Made by Hand: Alana Shepherd

For this ACC fan, March Madness has nothing to do with basketball

Photograph by Michael Colletta

Over the last twenty-odd years of attending the American Craft Council’s annual Atlanta show, Alana Shepherd has purchased turned wooden bowls and cutting boards, blown glass salt and pepper shakers, leather handbags, sterling silver utensils, whirligigs, and a giant papier-mâché clock shaped like a zebra head, its tongue wagging back and forth as the pendulum. But she really loves the jackets. She has at least a half dozen that she wears daily to meetings, weddings, and charitable events—of which there are many, given her role as cofounder and trustee of Shepherd Center, one of the nation’s top rehabilitation hospitals.
“I’m kind of crafty myself,” she confides. “I can sew.” In fact, she’s snapped up sewing machines at estate sales for her daughter, niece, and grandchildren and recently stitched up silk linen presses for her granddaughters. The ACC show, coming March 11 through 13 to the Cobb Galleria (with a preview party on March 10), has become something of an annual tradition for Shepherd and her friends. “We’ll see each other and say, ‘Oh, I love your jacket,’ knowing that we both have one,” she says with a laugh.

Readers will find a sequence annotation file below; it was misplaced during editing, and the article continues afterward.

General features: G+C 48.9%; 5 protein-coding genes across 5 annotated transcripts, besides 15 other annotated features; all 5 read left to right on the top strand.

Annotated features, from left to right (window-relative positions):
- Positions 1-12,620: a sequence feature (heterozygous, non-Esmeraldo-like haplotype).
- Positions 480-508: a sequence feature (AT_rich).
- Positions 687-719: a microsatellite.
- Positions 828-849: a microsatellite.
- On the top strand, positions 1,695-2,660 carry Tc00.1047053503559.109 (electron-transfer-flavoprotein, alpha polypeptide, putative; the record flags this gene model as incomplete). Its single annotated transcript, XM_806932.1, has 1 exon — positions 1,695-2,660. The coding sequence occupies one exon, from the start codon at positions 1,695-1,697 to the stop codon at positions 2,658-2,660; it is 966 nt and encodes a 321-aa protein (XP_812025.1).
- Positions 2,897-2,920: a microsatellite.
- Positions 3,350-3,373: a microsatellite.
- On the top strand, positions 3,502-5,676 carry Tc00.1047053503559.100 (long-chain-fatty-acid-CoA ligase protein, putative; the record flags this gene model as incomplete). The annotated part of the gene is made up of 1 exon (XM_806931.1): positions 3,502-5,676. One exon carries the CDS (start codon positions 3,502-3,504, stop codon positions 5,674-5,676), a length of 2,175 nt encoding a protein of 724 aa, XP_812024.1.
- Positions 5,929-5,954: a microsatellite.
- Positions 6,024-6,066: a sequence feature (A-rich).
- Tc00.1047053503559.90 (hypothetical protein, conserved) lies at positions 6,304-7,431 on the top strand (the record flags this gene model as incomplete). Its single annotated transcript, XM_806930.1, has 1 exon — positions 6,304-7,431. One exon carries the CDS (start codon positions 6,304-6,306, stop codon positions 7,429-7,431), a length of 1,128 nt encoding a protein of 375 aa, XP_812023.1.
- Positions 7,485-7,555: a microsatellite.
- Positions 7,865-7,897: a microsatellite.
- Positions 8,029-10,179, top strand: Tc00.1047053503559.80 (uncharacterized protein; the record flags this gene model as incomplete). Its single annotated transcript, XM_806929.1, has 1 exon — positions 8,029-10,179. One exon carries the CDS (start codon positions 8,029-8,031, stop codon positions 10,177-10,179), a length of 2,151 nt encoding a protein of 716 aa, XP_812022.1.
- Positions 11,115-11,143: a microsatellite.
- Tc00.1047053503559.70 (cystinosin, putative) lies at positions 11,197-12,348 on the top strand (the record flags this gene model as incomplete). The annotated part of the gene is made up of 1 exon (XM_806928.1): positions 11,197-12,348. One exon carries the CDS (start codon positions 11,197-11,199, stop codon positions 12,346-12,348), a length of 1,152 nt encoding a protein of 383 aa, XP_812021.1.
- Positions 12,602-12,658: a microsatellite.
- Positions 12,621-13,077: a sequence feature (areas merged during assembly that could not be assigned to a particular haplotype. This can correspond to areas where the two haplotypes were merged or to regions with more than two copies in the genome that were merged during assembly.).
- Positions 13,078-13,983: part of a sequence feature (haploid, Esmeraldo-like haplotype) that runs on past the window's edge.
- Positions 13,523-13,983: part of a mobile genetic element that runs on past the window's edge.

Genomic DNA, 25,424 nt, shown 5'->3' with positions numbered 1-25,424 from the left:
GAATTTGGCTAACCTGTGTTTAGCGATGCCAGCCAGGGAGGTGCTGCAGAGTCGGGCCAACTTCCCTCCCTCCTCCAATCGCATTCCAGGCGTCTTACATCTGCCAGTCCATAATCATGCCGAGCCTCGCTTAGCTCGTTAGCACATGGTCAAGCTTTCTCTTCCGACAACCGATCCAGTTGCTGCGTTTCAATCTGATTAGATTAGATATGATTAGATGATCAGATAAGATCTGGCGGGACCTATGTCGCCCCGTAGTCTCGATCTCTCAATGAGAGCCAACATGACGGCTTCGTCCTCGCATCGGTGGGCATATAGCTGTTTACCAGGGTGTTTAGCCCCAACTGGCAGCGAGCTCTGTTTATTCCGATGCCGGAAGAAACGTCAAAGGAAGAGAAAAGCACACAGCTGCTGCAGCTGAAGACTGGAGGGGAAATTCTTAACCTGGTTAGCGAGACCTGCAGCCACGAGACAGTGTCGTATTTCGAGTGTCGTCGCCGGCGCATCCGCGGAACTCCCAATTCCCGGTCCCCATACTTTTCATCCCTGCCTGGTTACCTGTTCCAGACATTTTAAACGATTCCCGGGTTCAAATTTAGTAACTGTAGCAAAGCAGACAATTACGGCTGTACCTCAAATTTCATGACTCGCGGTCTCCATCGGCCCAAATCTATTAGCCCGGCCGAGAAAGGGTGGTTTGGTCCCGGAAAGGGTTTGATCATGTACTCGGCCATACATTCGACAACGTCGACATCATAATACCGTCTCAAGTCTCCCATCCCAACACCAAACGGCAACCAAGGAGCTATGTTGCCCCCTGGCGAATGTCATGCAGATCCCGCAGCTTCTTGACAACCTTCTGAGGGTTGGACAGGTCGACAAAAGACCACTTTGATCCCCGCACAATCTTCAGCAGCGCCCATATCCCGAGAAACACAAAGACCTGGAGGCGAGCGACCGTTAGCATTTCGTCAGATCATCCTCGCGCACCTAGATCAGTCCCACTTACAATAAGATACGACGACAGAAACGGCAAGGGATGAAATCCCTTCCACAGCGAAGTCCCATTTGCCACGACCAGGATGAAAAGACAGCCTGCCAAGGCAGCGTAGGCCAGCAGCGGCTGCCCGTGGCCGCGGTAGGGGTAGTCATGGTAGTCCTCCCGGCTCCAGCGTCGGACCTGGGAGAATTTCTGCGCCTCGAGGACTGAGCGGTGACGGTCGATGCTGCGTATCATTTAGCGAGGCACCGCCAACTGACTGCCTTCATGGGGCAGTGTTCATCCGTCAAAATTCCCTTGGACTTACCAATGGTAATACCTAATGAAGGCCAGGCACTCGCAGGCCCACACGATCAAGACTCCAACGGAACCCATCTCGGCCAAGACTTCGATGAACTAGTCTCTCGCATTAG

Thanks to phenomena such as the website Etsy and Atlanta’s own Indie Craft Experience, handmade crafts are hip again. Last year’s Atlanta ACC show saw an uptick in attendance, spurred by a new children’s art component and publicity via Facebook and Scoutmob. The juried show includes more than 200 craft artists, many of whom are featured by top museums (see sample work below). But “handmade under $100” vendors and an AltCraft section for up-and-comers ensure plenty of affordable finds.
“I enjoy seeing everything even if I don’t want to own it,” says Shepherd. “It’s just like going to a movie. It’s entertainment. Of course, you can go out and not buy one thing but be inspired to do something yourself.” But remember, this is from a woman who brought home a zebra.
This article originally appeared in our March 2011 issue.